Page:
Film Review: A Flickering Truth

War is always costly and the human toll is normally devastating to those countries, communities and groups involved. However, the cultural cost of conflicts is less widely reported. Terror groups, primarily daesh, al-Qaeda and Shabbab, have shown their appetite for destroying historical sites of importance and attempting to annihilate anything which doesn’t correspond to their world-view. In A Flickering Truth, Pietra Brettkelly focusses on the devastating effect of religious dogma on Afghanistan’s film industry.

Led by the mercurial Ibrahim Arify, a former filmmaker who fled Afghanistan after being imprisoned by the Mujahidin, a group of committed people attempt to rebuild Afghan Film. The now almost penniless and derelict headquarters has been presided over by Isaaq Yousif, who has dedicated his life and lived in the Archives for decades. The film shows the devastating damage inflicted over decades of oppression and the dangers and problems they face today in a now utterly fragmented society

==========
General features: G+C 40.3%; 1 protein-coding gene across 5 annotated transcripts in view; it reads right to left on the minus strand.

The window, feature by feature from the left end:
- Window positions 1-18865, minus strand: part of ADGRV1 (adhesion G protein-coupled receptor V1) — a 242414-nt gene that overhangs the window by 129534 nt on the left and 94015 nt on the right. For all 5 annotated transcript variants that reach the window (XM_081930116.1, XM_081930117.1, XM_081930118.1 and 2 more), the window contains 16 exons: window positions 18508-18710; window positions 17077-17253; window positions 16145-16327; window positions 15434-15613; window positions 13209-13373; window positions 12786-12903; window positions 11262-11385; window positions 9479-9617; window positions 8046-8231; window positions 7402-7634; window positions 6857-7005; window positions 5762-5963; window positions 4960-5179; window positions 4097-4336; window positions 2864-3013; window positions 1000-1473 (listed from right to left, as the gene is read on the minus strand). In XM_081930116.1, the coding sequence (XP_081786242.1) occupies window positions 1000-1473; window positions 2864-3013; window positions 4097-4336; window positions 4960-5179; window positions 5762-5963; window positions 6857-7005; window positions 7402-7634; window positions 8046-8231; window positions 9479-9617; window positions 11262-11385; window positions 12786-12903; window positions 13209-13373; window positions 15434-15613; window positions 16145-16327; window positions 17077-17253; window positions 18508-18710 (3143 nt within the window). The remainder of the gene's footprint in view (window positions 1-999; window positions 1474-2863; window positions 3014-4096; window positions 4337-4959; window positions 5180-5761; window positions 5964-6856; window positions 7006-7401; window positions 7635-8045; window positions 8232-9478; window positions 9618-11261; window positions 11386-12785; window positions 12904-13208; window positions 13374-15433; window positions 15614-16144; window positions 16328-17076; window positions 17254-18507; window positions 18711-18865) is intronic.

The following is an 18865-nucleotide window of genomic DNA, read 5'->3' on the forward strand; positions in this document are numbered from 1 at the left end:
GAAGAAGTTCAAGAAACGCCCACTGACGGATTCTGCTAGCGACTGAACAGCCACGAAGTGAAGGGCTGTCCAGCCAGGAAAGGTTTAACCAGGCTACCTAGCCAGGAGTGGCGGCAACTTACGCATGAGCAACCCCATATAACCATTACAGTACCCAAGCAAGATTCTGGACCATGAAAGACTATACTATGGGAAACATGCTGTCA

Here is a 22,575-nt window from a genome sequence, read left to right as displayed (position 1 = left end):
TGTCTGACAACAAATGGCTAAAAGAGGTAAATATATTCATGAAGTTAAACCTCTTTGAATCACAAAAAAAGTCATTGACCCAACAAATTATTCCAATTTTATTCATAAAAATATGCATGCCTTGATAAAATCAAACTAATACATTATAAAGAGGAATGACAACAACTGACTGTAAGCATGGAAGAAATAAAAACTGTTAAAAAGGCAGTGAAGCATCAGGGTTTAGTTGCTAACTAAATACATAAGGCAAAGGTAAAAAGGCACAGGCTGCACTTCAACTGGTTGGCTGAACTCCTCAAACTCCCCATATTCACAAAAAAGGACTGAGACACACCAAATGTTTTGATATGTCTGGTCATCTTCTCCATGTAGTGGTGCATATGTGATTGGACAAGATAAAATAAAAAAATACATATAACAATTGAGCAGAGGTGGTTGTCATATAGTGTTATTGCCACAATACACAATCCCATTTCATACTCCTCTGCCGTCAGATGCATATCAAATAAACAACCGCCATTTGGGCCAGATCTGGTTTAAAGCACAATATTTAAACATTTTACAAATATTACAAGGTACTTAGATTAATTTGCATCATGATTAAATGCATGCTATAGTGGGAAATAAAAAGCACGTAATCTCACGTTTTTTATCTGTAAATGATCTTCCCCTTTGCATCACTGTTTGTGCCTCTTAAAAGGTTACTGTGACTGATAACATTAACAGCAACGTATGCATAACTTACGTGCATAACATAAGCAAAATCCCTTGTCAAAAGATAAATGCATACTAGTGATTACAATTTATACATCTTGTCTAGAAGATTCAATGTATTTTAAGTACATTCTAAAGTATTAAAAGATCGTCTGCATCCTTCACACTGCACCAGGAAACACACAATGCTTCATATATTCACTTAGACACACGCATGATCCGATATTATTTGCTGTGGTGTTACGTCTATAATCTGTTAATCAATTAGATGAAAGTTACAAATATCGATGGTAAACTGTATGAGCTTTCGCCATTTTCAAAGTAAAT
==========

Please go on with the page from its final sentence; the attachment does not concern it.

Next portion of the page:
A Flickering Truth is a fantastic documentary which highlights the goal of cultural genocide espoused by terror organisations. It also demonstrates how dangerous Afghanistan still is for those who don’t share their views. There’s also the bonus of seeing snippets of some incredibly rare archive footage as we discover the lengths they had to go to in order to preserve the afghani cinematic history.

A Flickering Truth is out in cinemas on Friday.

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